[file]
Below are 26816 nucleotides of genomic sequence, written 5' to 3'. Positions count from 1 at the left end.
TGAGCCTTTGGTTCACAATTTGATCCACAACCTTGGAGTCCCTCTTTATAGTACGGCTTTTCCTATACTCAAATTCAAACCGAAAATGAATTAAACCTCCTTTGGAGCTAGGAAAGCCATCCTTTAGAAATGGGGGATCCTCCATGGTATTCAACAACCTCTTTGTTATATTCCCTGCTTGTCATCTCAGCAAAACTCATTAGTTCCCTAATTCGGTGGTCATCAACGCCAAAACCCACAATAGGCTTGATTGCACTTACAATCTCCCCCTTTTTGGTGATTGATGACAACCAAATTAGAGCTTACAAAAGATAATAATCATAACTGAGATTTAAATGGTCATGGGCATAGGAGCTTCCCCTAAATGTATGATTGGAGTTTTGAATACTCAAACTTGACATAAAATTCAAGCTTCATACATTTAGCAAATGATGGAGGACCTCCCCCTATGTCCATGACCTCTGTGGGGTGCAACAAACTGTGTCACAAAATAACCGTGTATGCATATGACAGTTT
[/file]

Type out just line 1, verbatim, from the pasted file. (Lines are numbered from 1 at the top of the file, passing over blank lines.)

Below are 26816 nucleotides of genomic sequence, written 5' to 3'. Positions count from 1 at the left end.